The day progresses with meetings with various teams looking at a range of both strategic and technical topics. This is always different, engaging and challenging – in a good way. My passion is always for the technical discussion but as I’ve developed it is also now with the people side of things. I spend as much time as possible helping to develop others.
When it’s time to finish for the day I always feel a sense of accomplishment. Something positive is always achieved, sometime big, sometimes small – it doesn’t matter.
What I'd do with the money
Promotional equipment for STEM and Engineering
One thing that I think is so important is to convey the message in as realistic and positive way possible; to dispel the myths and present the reality. One of the best ways I’ve seen to accomplish this is good promotional material. This could be as simple as good promotional hand-outs, to a display stand that tells the story…
How would you describe yourself in 3 words?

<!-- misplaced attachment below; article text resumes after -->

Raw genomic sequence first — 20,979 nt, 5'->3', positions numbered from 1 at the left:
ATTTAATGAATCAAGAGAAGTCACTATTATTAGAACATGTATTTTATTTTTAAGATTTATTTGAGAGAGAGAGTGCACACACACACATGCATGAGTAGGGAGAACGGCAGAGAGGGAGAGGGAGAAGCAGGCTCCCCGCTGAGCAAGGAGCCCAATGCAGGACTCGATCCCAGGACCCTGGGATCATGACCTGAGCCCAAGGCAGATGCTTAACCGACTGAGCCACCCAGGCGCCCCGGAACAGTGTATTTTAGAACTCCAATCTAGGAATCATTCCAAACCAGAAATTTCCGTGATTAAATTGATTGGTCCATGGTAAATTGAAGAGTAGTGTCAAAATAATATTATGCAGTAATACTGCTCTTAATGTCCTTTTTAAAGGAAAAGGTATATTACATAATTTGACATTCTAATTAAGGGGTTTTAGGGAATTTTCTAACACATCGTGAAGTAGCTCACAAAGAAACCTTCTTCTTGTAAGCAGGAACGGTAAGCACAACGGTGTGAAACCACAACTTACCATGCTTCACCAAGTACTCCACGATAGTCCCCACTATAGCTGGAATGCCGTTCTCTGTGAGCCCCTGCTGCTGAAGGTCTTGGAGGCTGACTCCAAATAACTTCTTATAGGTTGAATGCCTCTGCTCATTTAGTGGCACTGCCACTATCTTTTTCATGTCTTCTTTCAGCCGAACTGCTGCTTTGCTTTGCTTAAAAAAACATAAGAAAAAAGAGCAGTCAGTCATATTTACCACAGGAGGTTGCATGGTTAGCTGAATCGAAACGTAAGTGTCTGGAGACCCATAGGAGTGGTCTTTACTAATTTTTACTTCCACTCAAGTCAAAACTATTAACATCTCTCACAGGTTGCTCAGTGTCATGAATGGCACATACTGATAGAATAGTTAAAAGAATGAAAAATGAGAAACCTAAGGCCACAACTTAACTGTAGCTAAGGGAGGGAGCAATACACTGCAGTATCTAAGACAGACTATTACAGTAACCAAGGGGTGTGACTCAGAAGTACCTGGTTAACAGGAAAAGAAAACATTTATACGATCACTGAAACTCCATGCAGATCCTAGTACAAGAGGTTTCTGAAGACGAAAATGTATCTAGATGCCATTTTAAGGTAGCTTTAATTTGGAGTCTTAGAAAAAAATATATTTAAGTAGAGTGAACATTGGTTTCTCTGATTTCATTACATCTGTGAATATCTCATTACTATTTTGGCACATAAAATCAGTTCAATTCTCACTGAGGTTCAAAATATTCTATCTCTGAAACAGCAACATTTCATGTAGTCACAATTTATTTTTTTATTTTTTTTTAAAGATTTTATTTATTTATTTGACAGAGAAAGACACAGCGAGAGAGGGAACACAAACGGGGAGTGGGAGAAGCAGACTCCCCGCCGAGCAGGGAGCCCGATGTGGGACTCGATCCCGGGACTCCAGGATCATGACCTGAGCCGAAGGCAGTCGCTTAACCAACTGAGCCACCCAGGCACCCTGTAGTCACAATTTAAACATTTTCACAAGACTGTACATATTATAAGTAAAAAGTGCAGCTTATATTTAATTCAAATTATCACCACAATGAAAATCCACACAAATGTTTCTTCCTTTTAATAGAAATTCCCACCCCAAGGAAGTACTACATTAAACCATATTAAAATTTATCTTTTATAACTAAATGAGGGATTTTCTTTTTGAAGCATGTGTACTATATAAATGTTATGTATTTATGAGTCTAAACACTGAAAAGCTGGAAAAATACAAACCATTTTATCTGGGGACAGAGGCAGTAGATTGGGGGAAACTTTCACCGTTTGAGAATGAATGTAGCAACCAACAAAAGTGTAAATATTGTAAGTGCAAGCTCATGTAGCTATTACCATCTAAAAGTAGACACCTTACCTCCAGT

Natural-leader, team-player, perfectionist
What's the best thing you've done in your career?
Liaised between Airbus and TE on a major project
What or who inspired you to follow your career?
Great engineers - Stephenson, Brunel
What was your favourite subject at school?
Engineering Theory, Workshop and Practice
What did you want to be after you left school?
Were you ever in trouble at school?
Ish..., I was a cheeky chappie - I liked a joke.
If you weren't doing this job, what would you choose instead?
Probably a trade.
Who is your favourite singer or band?
I like a bit of everything... no one favourite
What's your favourite food?
What is the most fun thing you've done?
Swim with Stingrays in the open sea.
If you had 3 wishes for yourself what would they be? - be honest!
Health, wealth and happiness... the old favourites!
Tell us a joke.
Knock, knock, who's there? Dr. Dr Who...:)